Rosemary Heard: A ‘fearless leader’ for affordable housing 

  • Rosemary Heard of CATCH Neighborhood Housing died from a sudden illness at the age of 60. Courtesy

  • CATCH Neighborhood Housing celebrated its 25th anniversary June 17 at Bektash Shriner’s Hall in Concord. Over 200 people attended, including founding and current board members, current residents of CATCH properties, donors, volunteers, community members and friends. CATCH is a non-profit organization that provides affordable homes in Merrimack County. Supporters of CATCH who attended the gala include (from left) Susan Jouard, Senior Regional Public Affairs and Communications Advisor NeighborWorks America Northeast Region, Rosemary M. Heard, CATCH president, Joan Straussman, NeighborWorks America’s Senior Director of the Northeast Region, and Mark Ciborowski, the chairman of CATCH’s board of directors. WANT TO SEE YOUR PHOTO HERE? Email communitynews@cmonitor.com.

  • Rosemary Heard Courtesy

Monitor columnist
Published: 1/13/2021 3:25:05 PM

Rosemary Heard’s Irish eyes smiled a lot.

Her mind, meanwhile, had great vision when it came to offering a nice rental apartment for someone who couldn’t afford the going rate.

She combined her role as president of CATCH Neighborhood Housing with her outgoing, supersized personality, and that’s why her death last month hit so many so hard.

Heard died from a sudden illness, her obituary reported. She was 60.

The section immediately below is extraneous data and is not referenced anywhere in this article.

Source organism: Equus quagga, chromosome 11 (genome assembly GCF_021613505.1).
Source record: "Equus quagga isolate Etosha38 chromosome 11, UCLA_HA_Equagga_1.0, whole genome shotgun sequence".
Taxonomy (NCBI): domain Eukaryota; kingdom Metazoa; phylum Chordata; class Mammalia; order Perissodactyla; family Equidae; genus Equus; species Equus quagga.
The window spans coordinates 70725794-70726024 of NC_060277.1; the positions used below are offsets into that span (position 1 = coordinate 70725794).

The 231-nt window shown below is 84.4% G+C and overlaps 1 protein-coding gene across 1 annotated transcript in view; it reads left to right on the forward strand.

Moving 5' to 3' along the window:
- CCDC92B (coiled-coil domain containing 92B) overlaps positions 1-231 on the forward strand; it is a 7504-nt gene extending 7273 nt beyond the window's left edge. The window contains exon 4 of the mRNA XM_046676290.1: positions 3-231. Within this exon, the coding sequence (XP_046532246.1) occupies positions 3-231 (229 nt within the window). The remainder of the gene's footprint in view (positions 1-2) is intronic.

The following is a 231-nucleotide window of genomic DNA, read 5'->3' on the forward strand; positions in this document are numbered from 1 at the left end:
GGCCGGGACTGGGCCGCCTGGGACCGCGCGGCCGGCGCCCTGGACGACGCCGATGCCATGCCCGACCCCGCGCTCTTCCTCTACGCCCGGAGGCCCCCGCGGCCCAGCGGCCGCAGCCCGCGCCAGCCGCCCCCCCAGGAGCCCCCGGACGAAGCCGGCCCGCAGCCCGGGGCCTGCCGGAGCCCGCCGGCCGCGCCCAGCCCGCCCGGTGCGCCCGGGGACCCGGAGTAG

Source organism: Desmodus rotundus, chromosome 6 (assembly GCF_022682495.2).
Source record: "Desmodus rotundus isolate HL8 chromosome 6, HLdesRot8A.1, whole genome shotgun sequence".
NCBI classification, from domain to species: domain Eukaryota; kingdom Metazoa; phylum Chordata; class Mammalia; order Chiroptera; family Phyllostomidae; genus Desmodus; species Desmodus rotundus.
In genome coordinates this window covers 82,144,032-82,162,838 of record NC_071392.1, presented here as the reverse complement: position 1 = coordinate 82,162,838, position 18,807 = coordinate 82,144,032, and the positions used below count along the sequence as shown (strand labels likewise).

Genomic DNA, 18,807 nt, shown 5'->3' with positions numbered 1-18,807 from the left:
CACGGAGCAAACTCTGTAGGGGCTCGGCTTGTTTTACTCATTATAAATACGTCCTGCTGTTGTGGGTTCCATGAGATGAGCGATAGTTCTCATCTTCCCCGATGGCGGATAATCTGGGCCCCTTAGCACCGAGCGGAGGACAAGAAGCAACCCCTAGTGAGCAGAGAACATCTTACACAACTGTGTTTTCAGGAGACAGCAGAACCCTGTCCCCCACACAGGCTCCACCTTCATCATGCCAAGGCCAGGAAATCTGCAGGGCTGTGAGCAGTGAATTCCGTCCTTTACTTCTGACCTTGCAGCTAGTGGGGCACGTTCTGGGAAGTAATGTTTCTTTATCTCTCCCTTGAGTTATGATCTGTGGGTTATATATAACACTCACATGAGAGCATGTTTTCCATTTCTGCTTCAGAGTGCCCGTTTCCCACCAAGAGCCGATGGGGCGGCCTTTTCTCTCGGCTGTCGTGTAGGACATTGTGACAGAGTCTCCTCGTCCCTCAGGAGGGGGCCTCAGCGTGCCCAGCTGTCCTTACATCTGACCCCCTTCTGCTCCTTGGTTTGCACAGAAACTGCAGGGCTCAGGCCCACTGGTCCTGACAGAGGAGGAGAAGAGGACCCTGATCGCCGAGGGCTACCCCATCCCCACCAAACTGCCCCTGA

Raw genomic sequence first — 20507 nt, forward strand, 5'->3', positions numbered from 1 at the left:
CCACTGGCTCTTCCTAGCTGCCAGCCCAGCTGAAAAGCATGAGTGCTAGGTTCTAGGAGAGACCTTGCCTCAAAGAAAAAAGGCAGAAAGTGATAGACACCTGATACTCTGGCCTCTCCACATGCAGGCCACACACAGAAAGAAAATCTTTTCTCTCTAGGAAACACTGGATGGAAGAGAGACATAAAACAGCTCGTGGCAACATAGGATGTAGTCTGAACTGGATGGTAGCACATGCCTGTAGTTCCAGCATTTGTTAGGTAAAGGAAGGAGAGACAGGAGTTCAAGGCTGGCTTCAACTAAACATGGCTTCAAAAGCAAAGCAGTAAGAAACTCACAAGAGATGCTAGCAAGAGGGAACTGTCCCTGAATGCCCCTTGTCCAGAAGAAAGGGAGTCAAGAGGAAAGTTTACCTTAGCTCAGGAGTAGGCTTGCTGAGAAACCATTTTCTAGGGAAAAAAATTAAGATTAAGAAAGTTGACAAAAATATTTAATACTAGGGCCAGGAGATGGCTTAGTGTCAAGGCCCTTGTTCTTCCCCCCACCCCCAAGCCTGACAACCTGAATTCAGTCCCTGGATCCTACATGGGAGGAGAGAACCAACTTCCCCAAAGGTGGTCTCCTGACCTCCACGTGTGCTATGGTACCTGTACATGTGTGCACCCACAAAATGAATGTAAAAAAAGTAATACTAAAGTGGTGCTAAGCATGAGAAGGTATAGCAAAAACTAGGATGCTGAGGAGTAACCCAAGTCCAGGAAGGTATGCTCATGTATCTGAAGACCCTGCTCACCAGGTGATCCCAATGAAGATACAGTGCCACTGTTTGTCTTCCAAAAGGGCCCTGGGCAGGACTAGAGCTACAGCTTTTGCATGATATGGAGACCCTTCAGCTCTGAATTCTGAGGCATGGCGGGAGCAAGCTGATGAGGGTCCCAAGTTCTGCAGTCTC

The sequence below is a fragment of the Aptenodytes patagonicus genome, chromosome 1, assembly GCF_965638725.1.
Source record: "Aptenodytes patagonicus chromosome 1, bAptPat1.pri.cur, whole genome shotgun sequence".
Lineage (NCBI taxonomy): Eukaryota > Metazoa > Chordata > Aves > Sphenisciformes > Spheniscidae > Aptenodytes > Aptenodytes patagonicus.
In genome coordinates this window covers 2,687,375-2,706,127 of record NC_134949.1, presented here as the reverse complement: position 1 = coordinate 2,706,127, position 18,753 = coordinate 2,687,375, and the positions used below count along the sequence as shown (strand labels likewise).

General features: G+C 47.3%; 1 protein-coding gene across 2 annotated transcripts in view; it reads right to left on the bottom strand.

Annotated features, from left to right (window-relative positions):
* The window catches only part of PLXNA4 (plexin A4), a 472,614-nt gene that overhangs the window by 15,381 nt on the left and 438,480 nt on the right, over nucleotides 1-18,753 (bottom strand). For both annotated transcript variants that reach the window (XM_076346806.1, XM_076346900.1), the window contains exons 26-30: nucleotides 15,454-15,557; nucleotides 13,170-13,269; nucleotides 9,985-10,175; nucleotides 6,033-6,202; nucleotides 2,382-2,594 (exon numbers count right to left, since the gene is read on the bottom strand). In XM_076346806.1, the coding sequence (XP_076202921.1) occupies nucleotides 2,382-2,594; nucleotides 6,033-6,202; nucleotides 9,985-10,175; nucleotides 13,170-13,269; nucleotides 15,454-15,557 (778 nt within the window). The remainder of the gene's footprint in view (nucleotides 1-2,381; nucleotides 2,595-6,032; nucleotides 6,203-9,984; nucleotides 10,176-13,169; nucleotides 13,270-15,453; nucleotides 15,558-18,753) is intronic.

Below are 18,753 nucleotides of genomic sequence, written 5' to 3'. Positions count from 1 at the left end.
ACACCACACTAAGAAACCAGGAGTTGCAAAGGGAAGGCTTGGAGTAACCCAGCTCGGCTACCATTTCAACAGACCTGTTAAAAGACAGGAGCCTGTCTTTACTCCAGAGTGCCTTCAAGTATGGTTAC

“A tremendous loss, and I could not be more sad about it,” said developer Mark Ciborowski of Concord, who formerly chaired CATCH’s board of directors. “I called her our fearless leader. She was a force of nature. She built this from a fledgling entity into a crucial organization that gave affordable housing to those who could not afford market rates.”

Heard grew up in Ireland and moved to Boston 40 years ago. She later settled in Sandwich. She brought her charm here, her accent and her homeland’s tradition for hosting big gatherings, complete with lots of food and drink.

And as its president, she guided CATCH – Concord Area Trust for Community Housing – for 16 years, aggressively searching for places to build or renovate so lower-income people could afford a home, while simultaneously eyeing community needs through other market-rate projects.

Her leadership turned the organization into a power player when it came to opening doors. Heard took the affordable housing concept and ran with it, while always looking for winning formulas for the future, before they surfaced.

CATCH now owns 325 units, and those who knew Heard said CATCH’s growth coincided with her appointment.

“She grew CATCH tenfold with the number of units we had,” Ciborowski said. “She was such a brilliant mind and a creative thinker. She could see changes that were happening in development and how that affected the development of affordable housing.”

CATCH’s stated goal is simple to understand, yet hard to reach: “Creating innovative housing solutions for low-to-moderate-income individuals and families. CATCH meets the needs of the communities it serves by constructing new affordable housing units and revitalizing existing housing.”

Under Heard’s watch, CATCH has expanded its portfolio to include housing in Penacook, Bow and Franklin. The units serve about 740 seniors, adults and children per year.